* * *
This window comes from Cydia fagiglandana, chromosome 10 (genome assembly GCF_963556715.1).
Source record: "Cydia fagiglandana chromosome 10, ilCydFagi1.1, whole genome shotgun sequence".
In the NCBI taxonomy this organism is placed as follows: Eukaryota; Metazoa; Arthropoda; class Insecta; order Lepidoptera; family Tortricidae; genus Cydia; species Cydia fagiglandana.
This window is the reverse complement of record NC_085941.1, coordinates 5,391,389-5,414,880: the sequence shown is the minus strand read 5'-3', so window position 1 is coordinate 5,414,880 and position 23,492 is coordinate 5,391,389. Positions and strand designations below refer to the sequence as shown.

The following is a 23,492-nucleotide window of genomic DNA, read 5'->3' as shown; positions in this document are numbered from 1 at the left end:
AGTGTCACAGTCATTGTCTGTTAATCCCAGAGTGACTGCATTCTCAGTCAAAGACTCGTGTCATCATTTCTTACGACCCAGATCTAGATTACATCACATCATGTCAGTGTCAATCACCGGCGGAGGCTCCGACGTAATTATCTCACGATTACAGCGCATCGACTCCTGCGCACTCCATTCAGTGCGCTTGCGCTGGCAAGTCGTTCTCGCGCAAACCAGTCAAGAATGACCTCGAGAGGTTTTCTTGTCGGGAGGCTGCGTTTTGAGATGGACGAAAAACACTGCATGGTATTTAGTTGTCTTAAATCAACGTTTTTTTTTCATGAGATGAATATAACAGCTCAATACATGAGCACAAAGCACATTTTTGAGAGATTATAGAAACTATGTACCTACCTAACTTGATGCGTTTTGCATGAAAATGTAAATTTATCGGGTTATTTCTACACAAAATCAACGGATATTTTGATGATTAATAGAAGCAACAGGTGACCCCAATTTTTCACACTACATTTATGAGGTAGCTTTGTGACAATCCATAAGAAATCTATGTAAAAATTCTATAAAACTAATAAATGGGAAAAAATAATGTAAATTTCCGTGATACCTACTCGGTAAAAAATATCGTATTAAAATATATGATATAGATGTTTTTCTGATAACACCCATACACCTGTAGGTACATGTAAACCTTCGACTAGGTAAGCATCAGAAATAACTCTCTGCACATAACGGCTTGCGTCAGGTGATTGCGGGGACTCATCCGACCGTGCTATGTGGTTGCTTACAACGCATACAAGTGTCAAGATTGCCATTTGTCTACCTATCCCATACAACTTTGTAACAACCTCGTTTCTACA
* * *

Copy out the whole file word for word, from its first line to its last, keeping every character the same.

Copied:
This window comes from Cydia fagiglandana, chromosome 10 (genome assembly GCF_963556715.1).
Source record: "Cydia fagiglandana chromosome 10, ilCydFagi1.1, whole genome shotgun sequence".
In the NCBI taxonomy this organism is placed as follows: Eukaryota; Metazoa; Arthropoda; class Insecta; order Lepidoptera; family Tortricidae; genus Cydia; species Cydia fagiglandana.
This window is the reverse complement of record NC_085941.1, coordinates 5,391,389-5,414,880: the sequence shown is the minus strand read 5'-3', so window position 1 is coordinate 5,414,880 and position 23,492 is coordinate 5,391,389. Positions and strand designations below refer to the sequence as shown.

The following is a 23,492-nucleotide window of genomic DNA, read 5'->3' as shown; positions in this document are numbered from 1 at the left end:
AGTGTCACAGTCATTGTCTGTTAATCCCAGAGTGACTGCATTCTCAGTCAAAGACTCGTGTCATCATTTCTTACGACCCAGATCTAGATTACATCACATCATGTCAGTGTCAATCACCGGCGGAGGCTCCGACGTAATTATCTCACGATTACAGCGCATCGACTCCTGCGCACTCCATTCAGTGCGCTTGCGCTGGCAAGTCGTTCTCGCGCAAACCAGTCAAGAATGACCTCGAGAGGTTTTCTTGTCGGGAGGCTGCGTTTTGAGATGGACGAAAAACACTGCATGGTATTTAGTTGTCTTAAATCAACGTTTTTTTTTCATGAGATGAATATAACAGCTCAATACATGAGCACAAAGCACATTTTTGAGAGATTATAGAAACTATGTACCTACCTAACTTGATGCGTTTTGCATGAAAATGTAAATTTATCGGGTTATTTCTACACAAAATCAACGGATATTTTGATGATTAATAGAAGCAACAGGTGACCCCAATTTTTCACACTACATTTATGAGGTAGCTTTGTGACAATCCATAAGAAATCTATGTAAAAATTCTATAAAACTAATAAATGGGAAAAAATAATGTAAATTTCCGTGATACCTACTCGGTAAAAAATATCGTATTAAAATATATGATATAGATGTTTTTCTGATAACACCCATACACCTGTAGGTACATGTAAACCTTCGACTAGGTAAGCATCAGAAATAACTCTCTGCACATAACGGCTTGCGTCAGGTGATTGCGGGGACTCATCCGACCGTGCTATGTGGTTGCTTACAACGCATACAAGTGTCAAGATTGCCATTTGTCTACCTATCCCATACAACTTTGTAACAACCTCGTTTCTACA